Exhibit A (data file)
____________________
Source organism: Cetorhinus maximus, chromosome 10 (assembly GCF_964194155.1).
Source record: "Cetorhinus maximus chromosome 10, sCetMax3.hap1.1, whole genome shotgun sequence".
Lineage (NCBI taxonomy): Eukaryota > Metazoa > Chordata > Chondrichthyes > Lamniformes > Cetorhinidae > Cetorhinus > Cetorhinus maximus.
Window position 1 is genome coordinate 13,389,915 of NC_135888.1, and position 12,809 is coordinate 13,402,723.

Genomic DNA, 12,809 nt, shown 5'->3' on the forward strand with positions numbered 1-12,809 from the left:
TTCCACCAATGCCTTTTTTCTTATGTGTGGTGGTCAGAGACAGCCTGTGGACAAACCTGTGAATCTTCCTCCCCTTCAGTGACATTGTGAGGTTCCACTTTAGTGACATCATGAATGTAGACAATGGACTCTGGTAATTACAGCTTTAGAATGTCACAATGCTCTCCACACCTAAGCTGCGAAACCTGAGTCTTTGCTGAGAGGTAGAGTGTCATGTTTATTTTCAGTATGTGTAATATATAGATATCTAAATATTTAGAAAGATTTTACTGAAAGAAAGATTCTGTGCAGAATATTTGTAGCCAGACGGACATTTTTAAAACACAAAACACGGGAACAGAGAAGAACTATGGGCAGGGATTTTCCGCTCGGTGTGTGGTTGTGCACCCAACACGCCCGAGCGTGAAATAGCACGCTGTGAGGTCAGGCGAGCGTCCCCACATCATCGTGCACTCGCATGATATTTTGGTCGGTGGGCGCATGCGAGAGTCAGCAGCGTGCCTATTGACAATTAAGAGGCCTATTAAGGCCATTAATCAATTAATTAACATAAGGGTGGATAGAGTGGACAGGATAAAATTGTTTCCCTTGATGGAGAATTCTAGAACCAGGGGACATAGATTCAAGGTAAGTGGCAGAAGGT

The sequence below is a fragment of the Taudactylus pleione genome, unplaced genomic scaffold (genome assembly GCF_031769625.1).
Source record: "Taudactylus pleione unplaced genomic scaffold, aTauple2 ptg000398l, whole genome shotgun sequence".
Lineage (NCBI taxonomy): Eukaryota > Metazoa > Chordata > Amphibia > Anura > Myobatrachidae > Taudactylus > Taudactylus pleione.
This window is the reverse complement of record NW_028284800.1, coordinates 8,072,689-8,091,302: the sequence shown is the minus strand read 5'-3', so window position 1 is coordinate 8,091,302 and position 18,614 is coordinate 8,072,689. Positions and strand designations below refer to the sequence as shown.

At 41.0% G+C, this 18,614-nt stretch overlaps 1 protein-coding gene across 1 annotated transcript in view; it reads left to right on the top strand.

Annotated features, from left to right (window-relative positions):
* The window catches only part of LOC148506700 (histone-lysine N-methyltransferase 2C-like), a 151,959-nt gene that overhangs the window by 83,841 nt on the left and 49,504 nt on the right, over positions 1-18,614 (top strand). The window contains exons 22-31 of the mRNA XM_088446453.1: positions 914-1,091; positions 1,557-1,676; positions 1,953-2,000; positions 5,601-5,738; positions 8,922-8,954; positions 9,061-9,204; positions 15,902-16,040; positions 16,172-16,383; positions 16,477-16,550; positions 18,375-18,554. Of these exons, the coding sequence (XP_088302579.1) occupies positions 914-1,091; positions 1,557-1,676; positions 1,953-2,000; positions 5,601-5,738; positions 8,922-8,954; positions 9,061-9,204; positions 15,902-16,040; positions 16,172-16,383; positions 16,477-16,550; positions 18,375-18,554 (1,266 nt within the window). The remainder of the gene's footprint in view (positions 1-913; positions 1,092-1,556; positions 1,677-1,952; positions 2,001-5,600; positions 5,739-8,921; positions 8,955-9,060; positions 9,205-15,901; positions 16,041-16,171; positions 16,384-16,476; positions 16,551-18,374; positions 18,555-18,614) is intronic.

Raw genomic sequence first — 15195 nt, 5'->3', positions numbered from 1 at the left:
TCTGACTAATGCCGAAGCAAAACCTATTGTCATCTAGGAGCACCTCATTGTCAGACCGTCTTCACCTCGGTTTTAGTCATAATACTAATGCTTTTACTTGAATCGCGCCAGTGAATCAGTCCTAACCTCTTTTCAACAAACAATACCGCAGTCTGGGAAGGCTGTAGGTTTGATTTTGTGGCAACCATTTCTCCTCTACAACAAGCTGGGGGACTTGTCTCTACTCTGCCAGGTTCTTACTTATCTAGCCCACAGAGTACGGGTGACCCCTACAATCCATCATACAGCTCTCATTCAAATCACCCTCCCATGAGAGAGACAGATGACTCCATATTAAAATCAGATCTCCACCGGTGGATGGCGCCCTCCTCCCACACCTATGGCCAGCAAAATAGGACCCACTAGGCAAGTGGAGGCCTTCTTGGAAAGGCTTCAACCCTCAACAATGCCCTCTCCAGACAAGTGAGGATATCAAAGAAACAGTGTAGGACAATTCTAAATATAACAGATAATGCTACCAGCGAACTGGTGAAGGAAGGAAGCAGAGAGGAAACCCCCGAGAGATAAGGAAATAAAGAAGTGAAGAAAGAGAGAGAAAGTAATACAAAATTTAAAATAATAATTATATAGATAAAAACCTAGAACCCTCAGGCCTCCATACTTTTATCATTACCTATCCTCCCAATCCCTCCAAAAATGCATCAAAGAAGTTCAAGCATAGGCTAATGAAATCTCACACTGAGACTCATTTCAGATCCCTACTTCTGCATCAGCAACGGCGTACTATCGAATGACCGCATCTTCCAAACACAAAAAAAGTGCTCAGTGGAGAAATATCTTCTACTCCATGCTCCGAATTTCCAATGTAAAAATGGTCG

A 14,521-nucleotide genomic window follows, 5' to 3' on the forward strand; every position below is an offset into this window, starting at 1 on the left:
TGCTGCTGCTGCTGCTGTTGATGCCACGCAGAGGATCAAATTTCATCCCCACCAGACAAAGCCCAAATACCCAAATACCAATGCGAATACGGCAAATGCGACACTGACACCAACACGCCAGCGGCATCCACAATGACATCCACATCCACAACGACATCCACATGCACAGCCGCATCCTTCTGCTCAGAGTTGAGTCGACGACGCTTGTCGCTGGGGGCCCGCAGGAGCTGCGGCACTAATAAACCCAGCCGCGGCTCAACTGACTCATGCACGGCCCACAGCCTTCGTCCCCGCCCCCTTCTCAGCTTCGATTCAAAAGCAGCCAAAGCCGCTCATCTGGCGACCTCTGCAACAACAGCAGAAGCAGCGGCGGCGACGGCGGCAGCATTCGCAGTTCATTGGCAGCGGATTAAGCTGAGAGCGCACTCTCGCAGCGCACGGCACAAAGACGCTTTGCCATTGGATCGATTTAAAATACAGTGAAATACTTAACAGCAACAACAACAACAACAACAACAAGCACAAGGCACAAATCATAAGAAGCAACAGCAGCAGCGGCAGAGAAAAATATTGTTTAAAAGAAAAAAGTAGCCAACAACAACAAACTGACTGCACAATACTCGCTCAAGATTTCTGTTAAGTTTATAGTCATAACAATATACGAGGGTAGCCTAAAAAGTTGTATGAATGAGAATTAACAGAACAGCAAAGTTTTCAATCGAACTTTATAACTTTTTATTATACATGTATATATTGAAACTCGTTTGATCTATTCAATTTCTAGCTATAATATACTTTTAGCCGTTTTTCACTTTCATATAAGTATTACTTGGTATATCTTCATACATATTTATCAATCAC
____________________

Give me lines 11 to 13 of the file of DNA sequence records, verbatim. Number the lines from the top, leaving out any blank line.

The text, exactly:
At 41.0% G+C, this 18,614-nt stretch overlaps 1 protein-coding gene across 1 annotated transcript in view; it reads left to right on the top strand.

Annotated features, from left to right (window-relative positions):
* The window catches only part of LOC148506700 (histone-lysine N-methyltransferase 2C-like), a 151,959-nt gene that overhangs the window by 83,841 nt on the left and 49,504 nt on the right, over positions 1-18,614 (top strand). The window contains exons 22-31 of the mRNA XM_088446453.1: positions 914-1,091; positions 1,557-1,676; positions 1,953-2,000; positions 5,601-5,738; positions 8,922-8,954; positions 9,061-9,204; positions 15,902-16,040; positions 16,172-16,383; positions 16,477-16,550; positions 18,375-18,554. Of these exons, the coding sequence (XP_088302579.1) occupies positions 914-1,091; positions 1,557-1,676; positions 1,953-2,000; positions 5,601-5,738; positions 8,922-8,954; positions 9,061-9,204; positions 15,902-16,040; positions 16,172-16,383; positions 16,477-16,550; positions 18,375-18,554 (1,266 nt within the window). The remainder of the gene's footprint in view (positions 1-913; positions 1,092-1,556; positions 1,677-1,952; positions 2,001-5,600; positions 5,739-8,921; positions 8,955-9,060; positions 9,205-15,901; positions 16,041-16,171; positions 16,384-16,476; positions 16,551-18,374; positions 18,555-18,614) is intronic.